Ahead of Geo Insurance Europe and Geo Insurance US we caught up with Ed Parsons, Geospatial Technologist at Google to find out how he was instrumental in moving the focus of the Ordnance Survey to Geographical Information and how the insurance and reinsurance industry can benefit from fully embracing geo.
You were the first Chief Technology Officer for Ordnance Survey, and were instrumental in moving the focus of the organisation from mapping to Geographical Information – tell me about this transition/journey?
The major transition took place as a reflection of change; leadership saw technology as a new opportunity, whereas previously they had seen it as a cost line. There was a certain lifecycle of our products where maps would be edited and re-released every 10 years. We wanted to change this and develop other products, rather than just maps. The OS is essentially a big data base, where we have information of location for everything – there was huge potential for that to be used in other areas.
Over the years of working within this area what are the major changes you’ve seen?
The biggest and most notable change has been accessibility, we all have maps in our pockets! Previously you would have had to access specialised websites, libraries and companies to achieve such levels of geospatial information we have such easy access to now. We use it every day without even thinking about it, GPS systems are no longer a thing we have to go to Halfords’s for, because we have them on our phones. We have apps to tell us if our trains are going to be delays, and what station they are currently located. It’s fantastic what can now be done – when planning a journey in the car, you can see four hours ahead of you whether you will encounter delays in traffic, allowing you to make alterations so you don’t get caught in congestion. The best part is it’s all taken for granted, and had become part of the background in our daily lives, that’s how you know it is truly innovate.
What are the major challenges of using Geospatial data and technology of today?
The challenges aren’t so much within the technology but with understanding users. Are we understanding the different communities of users, and how their different needs impact the data and products we provide. The biggest challenge in terms of data has to be providing accurate, up to date and timely spatial content – It’s not good having outdated and incorrect data. I was on holiday with family in Tanzania, out on Safari I still was able to have 3G and 4G reception. In terms of technology we’re pretty advanced. The difficulty is staying up to speed with the meta data attached to the geospatial data, so for example business hours, and website which are attached to the maps – that is very challenging as they change so frequently.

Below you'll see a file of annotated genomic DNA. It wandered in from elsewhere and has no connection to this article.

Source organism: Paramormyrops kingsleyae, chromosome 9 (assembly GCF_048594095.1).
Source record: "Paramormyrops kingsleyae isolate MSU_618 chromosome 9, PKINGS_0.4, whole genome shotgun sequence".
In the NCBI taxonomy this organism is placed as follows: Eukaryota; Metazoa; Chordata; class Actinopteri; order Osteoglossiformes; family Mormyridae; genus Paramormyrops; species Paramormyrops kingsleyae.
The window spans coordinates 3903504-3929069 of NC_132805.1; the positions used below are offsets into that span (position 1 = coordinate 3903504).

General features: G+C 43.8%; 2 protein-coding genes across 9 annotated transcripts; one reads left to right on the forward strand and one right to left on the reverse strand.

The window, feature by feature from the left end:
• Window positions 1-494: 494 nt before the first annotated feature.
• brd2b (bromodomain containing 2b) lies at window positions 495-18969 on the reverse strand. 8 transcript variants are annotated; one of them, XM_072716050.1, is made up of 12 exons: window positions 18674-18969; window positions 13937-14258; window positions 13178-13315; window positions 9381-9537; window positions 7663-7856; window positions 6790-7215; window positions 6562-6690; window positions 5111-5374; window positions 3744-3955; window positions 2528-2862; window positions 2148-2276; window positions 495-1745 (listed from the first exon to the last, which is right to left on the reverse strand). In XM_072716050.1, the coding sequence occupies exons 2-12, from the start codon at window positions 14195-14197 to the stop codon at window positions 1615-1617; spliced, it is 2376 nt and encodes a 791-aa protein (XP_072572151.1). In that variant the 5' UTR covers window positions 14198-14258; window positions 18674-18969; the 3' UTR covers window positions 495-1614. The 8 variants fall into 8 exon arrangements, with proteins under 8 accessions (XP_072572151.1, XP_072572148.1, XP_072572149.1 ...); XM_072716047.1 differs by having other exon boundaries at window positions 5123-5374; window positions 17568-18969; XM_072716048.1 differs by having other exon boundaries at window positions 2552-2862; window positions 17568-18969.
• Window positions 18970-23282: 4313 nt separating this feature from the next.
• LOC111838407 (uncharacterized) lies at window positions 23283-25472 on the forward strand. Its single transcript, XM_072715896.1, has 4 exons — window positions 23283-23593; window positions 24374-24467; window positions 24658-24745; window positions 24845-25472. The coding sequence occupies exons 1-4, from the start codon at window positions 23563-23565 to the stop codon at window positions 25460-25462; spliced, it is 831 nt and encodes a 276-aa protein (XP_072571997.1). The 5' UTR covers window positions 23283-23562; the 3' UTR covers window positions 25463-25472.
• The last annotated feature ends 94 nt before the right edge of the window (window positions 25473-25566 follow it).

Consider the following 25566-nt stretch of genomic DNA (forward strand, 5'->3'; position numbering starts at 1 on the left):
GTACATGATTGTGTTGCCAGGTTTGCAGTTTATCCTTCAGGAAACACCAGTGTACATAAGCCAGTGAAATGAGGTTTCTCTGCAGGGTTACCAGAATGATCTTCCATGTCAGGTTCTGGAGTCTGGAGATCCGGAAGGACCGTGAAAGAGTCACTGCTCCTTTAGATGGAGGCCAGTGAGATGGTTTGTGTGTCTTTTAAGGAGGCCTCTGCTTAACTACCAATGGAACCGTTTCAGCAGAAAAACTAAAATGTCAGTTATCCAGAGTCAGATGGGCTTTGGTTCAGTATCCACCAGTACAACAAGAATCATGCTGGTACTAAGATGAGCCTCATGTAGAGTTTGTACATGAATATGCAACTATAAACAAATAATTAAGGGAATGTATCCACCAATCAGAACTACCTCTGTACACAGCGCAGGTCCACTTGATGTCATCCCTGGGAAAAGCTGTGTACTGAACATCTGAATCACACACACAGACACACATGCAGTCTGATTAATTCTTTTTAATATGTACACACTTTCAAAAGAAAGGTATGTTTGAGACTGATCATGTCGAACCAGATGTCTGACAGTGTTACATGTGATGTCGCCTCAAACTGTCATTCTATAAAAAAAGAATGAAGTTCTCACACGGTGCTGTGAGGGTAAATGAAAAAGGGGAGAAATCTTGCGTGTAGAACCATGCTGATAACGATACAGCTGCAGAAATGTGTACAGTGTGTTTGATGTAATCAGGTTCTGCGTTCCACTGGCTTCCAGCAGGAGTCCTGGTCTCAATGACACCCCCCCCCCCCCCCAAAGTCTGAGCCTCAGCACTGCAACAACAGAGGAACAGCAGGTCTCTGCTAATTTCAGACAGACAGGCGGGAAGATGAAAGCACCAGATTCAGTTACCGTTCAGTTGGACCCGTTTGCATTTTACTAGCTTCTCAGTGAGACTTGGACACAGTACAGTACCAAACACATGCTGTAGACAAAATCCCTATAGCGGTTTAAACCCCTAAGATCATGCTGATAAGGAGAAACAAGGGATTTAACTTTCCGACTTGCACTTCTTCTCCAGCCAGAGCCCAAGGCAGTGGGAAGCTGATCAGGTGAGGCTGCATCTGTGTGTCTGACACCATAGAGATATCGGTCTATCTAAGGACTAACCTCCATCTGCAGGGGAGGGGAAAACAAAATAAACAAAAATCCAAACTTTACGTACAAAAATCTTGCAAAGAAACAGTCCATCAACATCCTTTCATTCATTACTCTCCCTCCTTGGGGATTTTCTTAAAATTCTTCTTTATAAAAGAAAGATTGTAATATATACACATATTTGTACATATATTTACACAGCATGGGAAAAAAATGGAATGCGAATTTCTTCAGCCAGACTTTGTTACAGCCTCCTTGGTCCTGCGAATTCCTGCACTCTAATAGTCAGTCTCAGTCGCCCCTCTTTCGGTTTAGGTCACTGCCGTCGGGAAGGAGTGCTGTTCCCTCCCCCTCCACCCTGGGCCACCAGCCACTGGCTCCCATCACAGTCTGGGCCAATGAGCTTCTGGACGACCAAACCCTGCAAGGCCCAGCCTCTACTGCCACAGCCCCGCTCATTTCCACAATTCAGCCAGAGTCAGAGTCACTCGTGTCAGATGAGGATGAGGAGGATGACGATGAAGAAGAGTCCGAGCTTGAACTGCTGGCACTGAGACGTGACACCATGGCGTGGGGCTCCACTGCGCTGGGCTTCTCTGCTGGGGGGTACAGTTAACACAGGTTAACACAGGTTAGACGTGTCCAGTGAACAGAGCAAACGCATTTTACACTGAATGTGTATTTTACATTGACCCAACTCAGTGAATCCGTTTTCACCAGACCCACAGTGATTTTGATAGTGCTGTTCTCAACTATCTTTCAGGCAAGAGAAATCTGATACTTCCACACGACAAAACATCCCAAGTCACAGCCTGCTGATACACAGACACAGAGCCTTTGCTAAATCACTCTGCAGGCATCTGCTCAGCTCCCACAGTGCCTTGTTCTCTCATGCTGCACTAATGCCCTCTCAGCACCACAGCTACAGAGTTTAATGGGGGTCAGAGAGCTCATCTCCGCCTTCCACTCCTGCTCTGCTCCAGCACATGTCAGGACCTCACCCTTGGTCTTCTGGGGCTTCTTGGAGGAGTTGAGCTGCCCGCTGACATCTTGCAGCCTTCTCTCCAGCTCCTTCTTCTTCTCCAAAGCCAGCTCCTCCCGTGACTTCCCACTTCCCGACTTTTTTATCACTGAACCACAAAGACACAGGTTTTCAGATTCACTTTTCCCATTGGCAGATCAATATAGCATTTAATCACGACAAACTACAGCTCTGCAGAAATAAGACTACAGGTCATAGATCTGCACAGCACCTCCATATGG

What do you think the Insurance and Reinsurance Industry can gain by fully embracing Geo?
The Insurance industry knows how important geography is, as their core business is where risks happen and where they are located. However, some of the companies have an issue with the quality of geospatial data they are currently using. Take postcode data for example, which is often used at the basic building block of risk. At one end you could have a gated community, where the houses are all safely located out of a most risk categories. However, at the end of the postcode you could have a wooden shack, located next to a fireworks factory sat in the middle of a flood plain. Yet because these two dwellings are located in the same postcode they are assessed as having the same level of risk. More detail is required and although some companies have begun to move in this direction, I think they need a bit more of a push to fully embrace it and see it more as an opportunity for ROI and remaining competitive – rather than just as a cost and resource issue.
Why do you think it’s important to attend events like GeoInsurance Europe, 2019?
I love being able to explain the message of where geography is and where it’s going (machine learning etc.) It’s also a great opportunity to talk to people and interact with them – often Google struggles with having a human element, so that’s what I’m here to do, provide a face to the company. GeoInsurance Europe will be full of very professional and very focused individuals allowing for fantastic discussions around the latest geospatial developments, and that’s great.
Ed will be joining us at Geo Insurance Europe in London, 22-23 January 2019. To find out more and secure your pass visit the website here.
Author: Catherine King, Production & Content Director, Corinium Global Intelligence